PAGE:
After they’d settled Dev onto the couch, Shelly said, “I’ll get a washcloth so I can examine his wound.”
“I’m fine,” Dev said.
“Take off his gloves and his coat, Jack,” she said as she walked toward the hall.
Jack stared down at the now prone Dev. His high school crush blinked up at Jack. Dev’s dreamy, gray-blue eyes were the color of storm clouds, angled down at the corners and deep-set. Jack’s heart started to pound.
“Here,” he said, leaning down so he could move Dev’s chin aside and unzip his parka. “Doctor’s orders.”
“You just want to get me out of my clothes,” Dev said, instantly blushing as the flirty words left his mouth.
“If I thought you were serious…” Jack let the opening hang.
Disappointingly, Dev said, “Ignore me.” He looked out the window but held up a gloved hand.
Jack removed the glove and brushed his palm against Dev’s. The electric spark in that touch quickened Jack’s breath. He took the other glove off without lingering. This was impossible. Why was he flirting with Dev? He’d forgotten how much he liked him, which was bad considering he’d never be able to be honest with him. He wasn’t allowed to tell Dev who or what he was. It was the reason he avoided relationships. He’d never really minded because he’d never really cared. But Dev was different. He always had been.
Dev waved his hand in front of Jack’s face to get his attention. “I can see your breath.”
“What?” Jack blinked now.
“I must have hit my head pretty hard because I can see your breath like a white fog.” Dev smiled. “Oh, and it feels cold.” He touched Jack’s cheek. “And your skin.” He shook his head “Ow. Not a good idea moving my head around.”
“What about my skin?” Jack stood, a trickle of fear running down his spine.
“I won’t, Dev.” Jack shoved his hands in his pockets to stop the tremble. “I promise.”
“It’s all glittery like a gazillion stars against a silvery-gray sky.”
Jack staggered back, his calves catching on the coffee table. “You really must have hit your head pretty hard. Maybe you need to go to the hospital. I have to go. I promised to help my dad…” His voice trailed off as he stumbled toward the door.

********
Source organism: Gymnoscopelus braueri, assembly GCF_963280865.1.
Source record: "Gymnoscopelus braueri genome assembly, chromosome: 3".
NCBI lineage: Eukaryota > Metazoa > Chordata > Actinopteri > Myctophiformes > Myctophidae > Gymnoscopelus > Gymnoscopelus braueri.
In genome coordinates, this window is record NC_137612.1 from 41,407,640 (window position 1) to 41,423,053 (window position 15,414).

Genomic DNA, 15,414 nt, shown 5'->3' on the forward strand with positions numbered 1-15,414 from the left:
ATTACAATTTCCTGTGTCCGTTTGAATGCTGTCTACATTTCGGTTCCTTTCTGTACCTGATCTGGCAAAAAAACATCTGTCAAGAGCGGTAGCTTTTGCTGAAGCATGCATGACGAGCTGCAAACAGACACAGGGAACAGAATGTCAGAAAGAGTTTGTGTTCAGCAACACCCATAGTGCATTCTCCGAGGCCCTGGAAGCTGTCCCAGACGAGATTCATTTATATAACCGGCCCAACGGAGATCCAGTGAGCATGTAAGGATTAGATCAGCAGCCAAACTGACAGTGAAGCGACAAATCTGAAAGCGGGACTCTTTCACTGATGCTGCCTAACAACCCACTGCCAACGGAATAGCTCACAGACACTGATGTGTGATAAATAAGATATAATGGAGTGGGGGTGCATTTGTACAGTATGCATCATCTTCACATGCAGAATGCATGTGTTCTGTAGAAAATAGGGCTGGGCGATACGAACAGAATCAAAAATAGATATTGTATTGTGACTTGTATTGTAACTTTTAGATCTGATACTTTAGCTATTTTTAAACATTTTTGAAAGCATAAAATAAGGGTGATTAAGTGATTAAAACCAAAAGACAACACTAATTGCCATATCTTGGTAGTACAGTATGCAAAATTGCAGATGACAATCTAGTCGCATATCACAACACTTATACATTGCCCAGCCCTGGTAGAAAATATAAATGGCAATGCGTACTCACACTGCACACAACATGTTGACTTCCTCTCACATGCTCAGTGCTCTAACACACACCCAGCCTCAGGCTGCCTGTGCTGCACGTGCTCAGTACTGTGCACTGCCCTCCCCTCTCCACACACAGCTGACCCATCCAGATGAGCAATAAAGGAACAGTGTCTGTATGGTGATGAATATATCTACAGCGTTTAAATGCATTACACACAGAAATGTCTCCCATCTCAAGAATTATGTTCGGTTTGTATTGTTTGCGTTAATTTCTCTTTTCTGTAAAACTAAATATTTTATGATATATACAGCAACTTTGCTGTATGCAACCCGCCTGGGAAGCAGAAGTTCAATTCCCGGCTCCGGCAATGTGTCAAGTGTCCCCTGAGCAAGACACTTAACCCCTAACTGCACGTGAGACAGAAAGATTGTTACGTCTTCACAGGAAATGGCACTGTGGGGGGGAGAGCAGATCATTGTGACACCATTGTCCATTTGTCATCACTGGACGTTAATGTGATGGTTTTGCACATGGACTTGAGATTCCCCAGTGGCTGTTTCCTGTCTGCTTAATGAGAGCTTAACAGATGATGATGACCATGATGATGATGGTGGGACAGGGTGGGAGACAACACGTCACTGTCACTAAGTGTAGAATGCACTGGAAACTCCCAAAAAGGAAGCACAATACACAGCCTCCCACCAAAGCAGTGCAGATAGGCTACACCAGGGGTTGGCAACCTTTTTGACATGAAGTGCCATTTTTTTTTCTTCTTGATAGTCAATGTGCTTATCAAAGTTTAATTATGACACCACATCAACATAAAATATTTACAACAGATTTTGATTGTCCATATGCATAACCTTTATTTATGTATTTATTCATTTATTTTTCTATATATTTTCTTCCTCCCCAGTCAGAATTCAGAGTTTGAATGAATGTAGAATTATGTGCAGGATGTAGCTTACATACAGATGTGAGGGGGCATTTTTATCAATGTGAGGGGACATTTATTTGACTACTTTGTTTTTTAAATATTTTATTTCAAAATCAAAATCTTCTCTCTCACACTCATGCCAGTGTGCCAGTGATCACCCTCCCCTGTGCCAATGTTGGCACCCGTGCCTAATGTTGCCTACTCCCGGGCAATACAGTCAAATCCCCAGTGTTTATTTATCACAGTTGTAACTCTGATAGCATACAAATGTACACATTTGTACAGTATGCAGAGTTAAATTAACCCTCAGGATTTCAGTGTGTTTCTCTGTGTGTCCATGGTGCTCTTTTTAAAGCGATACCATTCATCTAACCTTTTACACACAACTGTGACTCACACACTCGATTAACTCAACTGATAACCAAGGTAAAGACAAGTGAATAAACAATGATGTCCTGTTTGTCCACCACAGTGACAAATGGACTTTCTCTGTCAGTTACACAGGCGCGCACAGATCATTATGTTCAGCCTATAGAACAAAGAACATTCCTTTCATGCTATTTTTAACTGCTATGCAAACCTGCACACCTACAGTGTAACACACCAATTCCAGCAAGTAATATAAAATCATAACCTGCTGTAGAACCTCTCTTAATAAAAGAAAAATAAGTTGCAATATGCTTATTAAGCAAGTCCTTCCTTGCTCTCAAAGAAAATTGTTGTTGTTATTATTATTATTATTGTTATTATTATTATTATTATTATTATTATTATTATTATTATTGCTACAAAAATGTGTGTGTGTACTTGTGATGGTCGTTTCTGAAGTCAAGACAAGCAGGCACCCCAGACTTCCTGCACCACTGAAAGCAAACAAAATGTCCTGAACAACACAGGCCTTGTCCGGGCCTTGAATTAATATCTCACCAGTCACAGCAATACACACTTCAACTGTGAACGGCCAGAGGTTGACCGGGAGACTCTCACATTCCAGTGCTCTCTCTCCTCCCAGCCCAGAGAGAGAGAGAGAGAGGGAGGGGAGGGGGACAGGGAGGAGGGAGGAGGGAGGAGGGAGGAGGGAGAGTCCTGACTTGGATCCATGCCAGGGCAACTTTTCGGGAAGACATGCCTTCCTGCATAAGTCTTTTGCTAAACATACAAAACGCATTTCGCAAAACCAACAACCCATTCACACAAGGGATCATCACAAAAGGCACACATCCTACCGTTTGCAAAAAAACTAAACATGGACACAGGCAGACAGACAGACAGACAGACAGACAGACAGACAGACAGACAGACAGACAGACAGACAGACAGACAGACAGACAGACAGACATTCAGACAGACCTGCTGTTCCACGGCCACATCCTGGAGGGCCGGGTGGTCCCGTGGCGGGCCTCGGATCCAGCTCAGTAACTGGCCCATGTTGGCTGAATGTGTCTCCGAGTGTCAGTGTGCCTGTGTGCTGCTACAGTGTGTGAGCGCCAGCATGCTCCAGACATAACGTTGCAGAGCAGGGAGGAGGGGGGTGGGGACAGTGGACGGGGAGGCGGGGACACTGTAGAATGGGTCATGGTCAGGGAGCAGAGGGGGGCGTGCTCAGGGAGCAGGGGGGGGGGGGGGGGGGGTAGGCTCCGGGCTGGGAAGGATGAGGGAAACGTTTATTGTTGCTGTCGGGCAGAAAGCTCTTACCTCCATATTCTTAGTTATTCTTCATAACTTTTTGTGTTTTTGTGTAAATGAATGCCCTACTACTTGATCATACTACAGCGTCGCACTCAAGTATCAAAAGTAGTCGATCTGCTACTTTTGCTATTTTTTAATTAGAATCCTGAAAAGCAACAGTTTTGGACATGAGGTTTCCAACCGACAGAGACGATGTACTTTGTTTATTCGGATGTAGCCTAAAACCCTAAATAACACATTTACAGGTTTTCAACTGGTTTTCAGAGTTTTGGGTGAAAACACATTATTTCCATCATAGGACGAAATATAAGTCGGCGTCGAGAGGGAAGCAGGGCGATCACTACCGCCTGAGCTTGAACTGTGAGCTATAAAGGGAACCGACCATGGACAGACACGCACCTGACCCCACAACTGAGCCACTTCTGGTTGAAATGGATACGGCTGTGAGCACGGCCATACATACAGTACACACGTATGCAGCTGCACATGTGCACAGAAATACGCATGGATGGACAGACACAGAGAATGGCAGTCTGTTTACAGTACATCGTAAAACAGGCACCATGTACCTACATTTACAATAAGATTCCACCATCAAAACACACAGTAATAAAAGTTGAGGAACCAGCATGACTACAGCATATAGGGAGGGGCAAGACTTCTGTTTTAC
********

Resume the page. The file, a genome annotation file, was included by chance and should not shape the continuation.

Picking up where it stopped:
Shelly walked in as he reached the knob. “Hey, why’s he still in his coat?”
“I’m sorry,” Jack said. “I have to go.”
He burst out of the door, slamming it closed behind him. He started out at a fast walk toward his father’s house, but by the time he reached the street he was in a full-on sprint.
When he finally made it home, safe inside, he fell back against the wall and slid to the floor. His dad, a tall man with white hair, blue eyes, and the same silvery skin as Jack asked, “Are you okay, son?”
“He can see what I am, Dad,” Jack said numbly. “Dev knows I’m a Jack Frost.”
Three days after the “incident” as Shelly had started to call it, Monday had rolled around, and Dev was back to teaching upper-level astronomy to college students. Since Shelly was a family practice doctor, she’d insisted Dev go to the emergency room for a full workup, especially since he’d started hallucinating after his head injury. He’d really freaked Jack out with all his shiny skin talk.
He’d hoped to get a chance to see Jack over the weekend, but he’d had no such luck. He’d researched the phenomenon of hallucination after head trauma online and found one psychiatric report a few towns over of a man who believed he saw monsters. It reminded Dev of Donnor Thomas, who’d been committed a couple years ago—right before Christmas. He’d claimed his boss was an ogre—a real one, and that his roommate at the nut house was one of Santa’s elves. Shortly after his stay in the mental hospital, Donnor had met an underwear model and they’d moved to New York.
Lucky guy. He’d gone from insane to love-struck in the span of a few weeks. Dev wondered if crazy was a necessary component to falling in love. If it was, then he was well on his way. The hallucinations were getting more intense. In his second class of the day, he nearly had a heart attack when a young girl with blue skin and pointy ears sat in his front row. When he called out roll, she answered, “Amanda Green,” and he immediately recognized her voice, even if she didn’t look the same.
Also, the frost art of on his window was back again. He’d noted it Saturday morning when he’d gone into his office to grade some online posts by his students. It happened Sunday too, and again this morning. The sight of wintery mountains, a beautiful lake scene, and lush pines filled Dev with an unequaled joy. Shelly, like his parents, couldn’t see the wonderlands in the finely, frosted pane. He didn’t care. It was enough that he saw it.
During his office hours, he called Shelly. “I need my head examined.”
“I’ve been telling you that for years, darling. I’m so glad you’ve come to your senses.”
“Not by a shrink.” Dev rolled his eyes. “I think I need a neurologist.”